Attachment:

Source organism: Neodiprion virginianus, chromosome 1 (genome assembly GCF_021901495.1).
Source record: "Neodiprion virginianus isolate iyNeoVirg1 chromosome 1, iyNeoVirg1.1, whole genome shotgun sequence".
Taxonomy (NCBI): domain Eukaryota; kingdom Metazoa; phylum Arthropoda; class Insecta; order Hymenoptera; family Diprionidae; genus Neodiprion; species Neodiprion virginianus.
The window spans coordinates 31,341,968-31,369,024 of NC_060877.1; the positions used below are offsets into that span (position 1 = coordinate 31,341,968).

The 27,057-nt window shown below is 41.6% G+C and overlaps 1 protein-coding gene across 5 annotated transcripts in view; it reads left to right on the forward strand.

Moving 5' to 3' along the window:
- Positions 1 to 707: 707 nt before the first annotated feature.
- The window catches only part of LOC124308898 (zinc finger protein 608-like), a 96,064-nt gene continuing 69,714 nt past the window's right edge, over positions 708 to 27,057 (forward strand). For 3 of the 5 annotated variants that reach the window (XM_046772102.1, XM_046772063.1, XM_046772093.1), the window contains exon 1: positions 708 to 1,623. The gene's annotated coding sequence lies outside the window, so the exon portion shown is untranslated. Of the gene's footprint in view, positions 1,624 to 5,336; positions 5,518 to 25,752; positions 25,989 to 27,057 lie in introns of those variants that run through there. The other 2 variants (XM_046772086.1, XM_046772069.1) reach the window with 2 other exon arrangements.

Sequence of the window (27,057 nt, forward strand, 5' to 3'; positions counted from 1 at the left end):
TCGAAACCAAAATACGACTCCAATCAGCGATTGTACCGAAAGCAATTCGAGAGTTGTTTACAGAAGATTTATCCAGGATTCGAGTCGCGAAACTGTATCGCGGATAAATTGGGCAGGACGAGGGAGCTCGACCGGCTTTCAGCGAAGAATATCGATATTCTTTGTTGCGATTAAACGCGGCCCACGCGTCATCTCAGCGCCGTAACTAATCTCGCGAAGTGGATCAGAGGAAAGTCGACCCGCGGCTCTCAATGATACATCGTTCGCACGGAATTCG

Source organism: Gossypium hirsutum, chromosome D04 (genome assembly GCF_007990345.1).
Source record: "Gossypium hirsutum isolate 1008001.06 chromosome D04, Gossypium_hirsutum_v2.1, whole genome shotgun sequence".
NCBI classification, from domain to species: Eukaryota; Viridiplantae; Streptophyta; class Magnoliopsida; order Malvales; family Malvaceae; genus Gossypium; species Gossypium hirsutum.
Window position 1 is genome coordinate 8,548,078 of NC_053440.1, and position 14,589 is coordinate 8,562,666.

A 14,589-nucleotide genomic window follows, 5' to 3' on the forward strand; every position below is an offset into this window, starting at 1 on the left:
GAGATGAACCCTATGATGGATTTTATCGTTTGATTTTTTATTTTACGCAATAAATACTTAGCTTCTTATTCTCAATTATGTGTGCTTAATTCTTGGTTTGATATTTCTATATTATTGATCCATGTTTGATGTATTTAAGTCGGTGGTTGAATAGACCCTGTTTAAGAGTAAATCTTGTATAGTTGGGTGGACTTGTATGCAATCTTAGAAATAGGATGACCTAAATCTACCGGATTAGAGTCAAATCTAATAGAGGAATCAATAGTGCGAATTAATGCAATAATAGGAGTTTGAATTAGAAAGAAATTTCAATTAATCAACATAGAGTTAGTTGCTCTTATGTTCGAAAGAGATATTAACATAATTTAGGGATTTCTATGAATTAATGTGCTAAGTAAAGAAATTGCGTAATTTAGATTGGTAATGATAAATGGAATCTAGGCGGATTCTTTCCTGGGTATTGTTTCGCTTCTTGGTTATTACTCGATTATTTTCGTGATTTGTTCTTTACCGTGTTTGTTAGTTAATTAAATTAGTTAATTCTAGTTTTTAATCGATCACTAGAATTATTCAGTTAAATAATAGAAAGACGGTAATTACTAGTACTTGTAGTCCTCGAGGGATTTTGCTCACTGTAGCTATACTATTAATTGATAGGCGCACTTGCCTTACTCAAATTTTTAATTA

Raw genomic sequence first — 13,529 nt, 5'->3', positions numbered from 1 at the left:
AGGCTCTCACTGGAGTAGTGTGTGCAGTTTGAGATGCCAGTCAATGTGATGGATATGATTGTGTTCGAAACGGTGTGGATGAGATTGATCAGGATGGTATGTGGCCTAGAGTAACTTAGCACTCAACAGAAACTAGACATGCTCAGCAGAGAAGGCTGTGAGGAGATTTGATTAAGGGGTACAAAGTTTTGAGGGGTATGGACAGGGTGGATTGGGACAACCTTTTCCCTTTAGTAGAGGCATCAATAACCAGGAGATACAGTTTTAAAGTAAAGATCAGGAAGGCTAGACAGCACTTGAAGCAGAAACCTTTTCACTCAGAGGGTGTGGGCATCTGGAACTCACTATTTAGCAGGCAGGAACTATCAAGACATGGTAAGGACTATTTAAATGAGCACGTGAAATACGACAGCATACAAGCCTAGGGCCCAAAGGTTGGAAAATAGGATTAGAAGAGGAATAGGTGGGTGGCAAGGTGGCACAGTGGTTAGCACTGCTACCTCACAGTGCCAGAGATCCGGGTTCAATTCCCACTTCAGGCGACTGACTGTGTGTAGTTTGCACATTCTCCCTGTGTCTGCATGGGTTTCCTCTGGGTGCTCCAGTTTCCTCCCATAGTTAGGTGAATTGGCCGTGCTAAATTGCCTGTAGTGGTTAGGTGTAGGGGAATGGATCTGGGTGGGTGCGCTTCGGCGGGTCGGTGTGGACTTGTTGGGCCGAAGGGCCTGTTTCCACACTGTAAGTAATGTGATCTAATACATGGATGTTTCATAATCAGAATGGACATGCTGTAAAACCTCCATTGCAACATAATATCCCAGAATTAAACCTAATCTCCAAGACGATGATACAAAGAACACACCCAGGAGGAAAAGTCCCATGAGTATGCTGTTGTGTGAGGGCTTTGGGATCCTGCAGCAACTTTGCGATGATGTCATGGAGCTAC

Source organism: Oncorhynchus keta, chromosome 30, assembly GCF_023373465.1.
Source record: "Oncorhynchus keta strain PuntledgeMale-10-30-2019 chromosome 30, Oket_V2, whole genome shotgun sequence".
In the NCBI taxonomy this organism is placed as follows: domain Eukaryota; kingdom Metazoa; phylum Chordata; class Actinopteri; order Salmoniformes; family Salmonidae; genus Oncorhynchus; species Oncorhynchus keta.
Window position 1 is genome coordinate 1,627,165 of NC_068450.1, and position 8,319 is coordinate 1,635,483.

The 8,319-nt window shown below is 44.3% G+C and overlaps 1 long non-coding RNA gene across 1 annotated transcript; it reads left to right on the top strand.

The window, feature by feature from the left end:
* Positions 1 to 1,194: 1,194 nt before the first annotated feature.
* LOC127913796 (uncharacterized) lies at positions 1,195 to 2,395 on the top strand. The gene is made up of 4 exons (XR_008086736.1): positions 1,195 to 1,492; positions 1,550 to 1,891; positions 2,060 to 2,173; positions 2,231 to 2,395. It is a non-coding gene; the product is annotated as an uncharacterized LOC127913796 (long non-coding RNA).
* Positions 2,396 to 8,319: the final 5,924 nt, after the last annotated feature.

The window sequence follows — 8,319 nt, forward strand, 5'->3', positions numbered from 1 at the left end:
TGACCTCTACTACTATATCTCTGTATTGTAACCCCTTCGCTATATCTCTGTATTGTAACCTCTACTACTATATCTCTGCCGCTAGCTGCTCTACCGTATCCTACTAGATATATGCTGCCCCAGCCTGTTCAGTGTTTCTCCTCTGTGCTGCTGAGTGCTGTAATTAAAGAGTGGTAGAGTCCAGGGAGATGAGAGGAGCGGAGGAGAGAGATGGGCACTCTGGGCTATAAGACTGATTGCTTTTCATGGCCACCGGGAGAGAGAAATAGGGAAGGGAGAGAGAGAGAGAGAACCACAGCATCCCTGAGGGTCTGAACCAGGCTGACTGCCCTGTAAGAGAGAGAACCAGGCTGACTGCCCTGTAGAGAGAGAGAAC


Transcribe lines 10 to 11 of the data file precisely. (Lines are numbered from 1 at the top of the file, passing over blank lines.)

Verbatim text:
TCGAAACCAAAATACGACTCCAATCAGCGATTGTACCGAAAGCAATTCGAGAGTTGTTTACAGAAGATTTATCCAGGATTCGAGTCGCGAAACTGTATCGCGGATAAATTGGGCAGGACGAGGGAGCTCGACCGGCTTTCAGCGAAGAATATCGATATTCTTTGTTGCGATTAAACGCGGCCCACGCGTCATCTCAGCGCCGTAACTAATCTCGCGAAGTGGATCAGAGGAAAGTCGACCCGCGGCTCTCAATGATACATCGTTCGCACGGAATTCG

Source organism: Gossypium hirsutum, chromosome D04 (genome assembly GCF_007990345.1).